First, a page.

Strictly Come Dancing: Behind the music

Dave Arch Dave Arch plays piano and guitar as well as leading the band

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Dave Arch and his orchestra are the musical backbone of Strictly Come Dancing, learning up to 14 songs a week for the celebrity dance show.

Rarely seen on-screen, the 20-piece band have to master everything from orchestral suites to body-popping R&B, and they only get to rehearse with the dancers for one day.

BBC Radio 4's Front Row spoke to Dave, bass player Trevor Barry and singers Lance Ellington and Hayley Sanderson about their experiences on the programme.

What's an average week like on Strictly Come Dancing?

Lance: Well, we would normally get told about the songs on a Monday, or sometimes on a Tuesday. So we take our time to learn our material during the week, and have a rehearsal on a Friday evening, which is the first time we get together as a band and go through the stuff.

Then Saturday is the longest day of your life.

So Saturday you're in rehearsal all day?

Lance: Yes, we're in very early in the morning and that's the first time we all get together as the singers, the band, the professional dancers and the celebrities.

Ann Widdecombe on Strictly Come Dancing The band struggled to keep their composure during Ann Widdecombe's performances

Trevor: That's when Dave gets bombarded with a lot of questions. They might want to put a leg up in the air, so David will be asked to mark it somehow, or slow the song down, or give it a big jazz hands finish. That's great fun, because it makes it more personal for the dancers.

Are you sometimes surprised or challenged by the songs you're given?

Trevor: Yes, very surprised. Some of them are very challenging, very hard to play. Some people have thrown a big classical tune in, and that's confusing and challenging to work out - how Dave will make a 130 instrument symphonic piece work with a 20-piece orchestra. It's great fun to see.

Do you get involved in the competition? Do you have favourites?

Trevor: Yeah, I do. You get to know some of these dancers, and their dedication and their passion for what they do is very similar to the passion we have for what we do.

But do you root for anyone in particular? Are you thinking "oh no" if they stumble or make a mistake?

Trevor: No, no. You have to support them all.

Hayley: And you can't watch every dancer. You're concentrating, hopefully, on the music. But if I haven't got a song, I do watch and I get really involved. In one rehearsal, Tommy told me to shut-up because I was screaming throughout! I haven't done it on a show, thankfully.

Dave: But we obviously see everything from behind, as well. So it's not until you get to watch it back that you see the actual dance as it's meant to be.

Louis Smith and Flavia Cacace The band are gearing up for Saturday night's final, with competitors including Louis Smith

What happens when things go wrong on the dancefloor? Do you stick to the tune, or do you try to follow what's happening with the dancers?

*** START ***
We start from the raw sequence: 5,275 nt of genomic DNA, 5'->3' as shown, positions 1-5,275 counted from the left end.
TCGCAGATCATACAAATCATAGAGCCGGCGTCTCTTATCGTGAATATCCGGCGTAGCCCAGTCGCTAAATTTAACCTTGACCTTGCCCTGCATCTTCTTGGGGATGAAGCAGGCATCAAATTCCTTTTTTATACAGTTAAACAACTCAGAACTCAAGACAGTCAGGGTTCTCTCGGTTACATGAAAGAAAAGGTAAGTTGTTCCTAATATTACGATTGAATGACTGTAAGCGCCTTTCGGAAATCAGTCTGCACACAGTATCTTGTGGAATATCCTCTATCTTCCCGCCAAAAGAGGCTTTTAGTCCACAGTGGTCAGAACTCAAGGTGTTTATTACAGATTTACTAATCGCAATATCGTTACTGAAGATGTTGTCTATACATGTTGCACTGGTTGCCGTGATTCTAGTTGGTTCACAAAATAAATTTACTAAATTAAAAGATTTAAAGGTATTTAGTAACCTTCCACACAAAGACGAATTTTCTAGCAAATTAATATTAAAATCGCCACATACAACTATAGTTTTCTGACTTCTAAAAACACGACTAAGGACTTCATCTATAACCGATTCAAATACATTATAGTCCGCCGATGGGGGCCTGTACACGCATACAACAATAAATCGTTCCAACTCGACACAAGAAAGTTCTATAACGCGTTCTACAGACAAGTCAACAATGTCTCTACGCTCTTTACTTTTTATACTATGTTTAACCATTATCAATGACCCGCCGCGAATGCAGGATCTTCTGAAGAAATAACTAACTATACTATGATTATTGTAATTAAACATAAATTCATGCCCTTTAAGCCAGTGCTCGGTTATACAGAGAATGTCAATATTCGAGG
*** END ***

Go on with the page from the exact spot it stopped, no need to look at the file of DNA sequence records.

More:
Dave: The only thing I could change would be the ending. It's all been rehearsed so much that way - the camera shots, the lighting. So no.

Do you ever get a tip-off from the producers that a certain celebrity might have issues?

Dave: I don't think it would be in secret. It's incredibly rare - but it might be that they've got to get across the floor to hit a certain cue, so I might slow up to hit that cue, for instance. But it's a rare event because they rehearse to that track all week.

How accurate do the cover versions have to be?

Hayley: For the singers, it's really noticeable if we put too much of our own stamp on it, because some of the celebrity dancers don't count like a dancer would. They're following the words, so they might put their arm up on the word "and", so if you slightly change the phrasing, they do come up and say "we need that exactly in the right place".

Dave: A breath, even.

Lance: They've obviously spent a whole week rehearsing to a cut-down of the original song, so it needs to be pretty much as close as it can be.

Hayley: A pro dance is different. The professionals know how to count, and what to look for. But you've got no chance with someone like Ann Widdecombe.

What was it like playing for Ann Widdecombe? What were the challenges?

Lance: Trying not to laugh. When she did Titanic, the producers came beforehand and said "try to stay looking forward. Don't look up, don't laugh". But with the best intentions… The flying Widdecombe was a pretty special moment.

Dave Arch and his orchestra The band toured last year, putting them front of stage for the first time

What about other hairy moments?

Lance: I remember we had to stop the show once a few years ago, didn't we, with Hot Hot Hot? Mark Ramprakash and Karen Hardy got their costumes caught up with a mic lead and they couldn't continue. Bruce came in and saved the day, but it came to a grinding halt at that point.

Hayley: Bruce is amazing when he improvises.

Trevor: He loves it when it goes off-script. It's his natural, default setting. He's incredible when he does it.

How do you know when you've done a good show?

Trevor: Because Dave is still talking to us at the end.

The final of this year's Strictly Come Dancing is on BBC One at 1830 GMT on Saturday, 22 December. Dave Ar ch and his band were speaking to Kirsty Lang for BBC Radio 4's Front Row.

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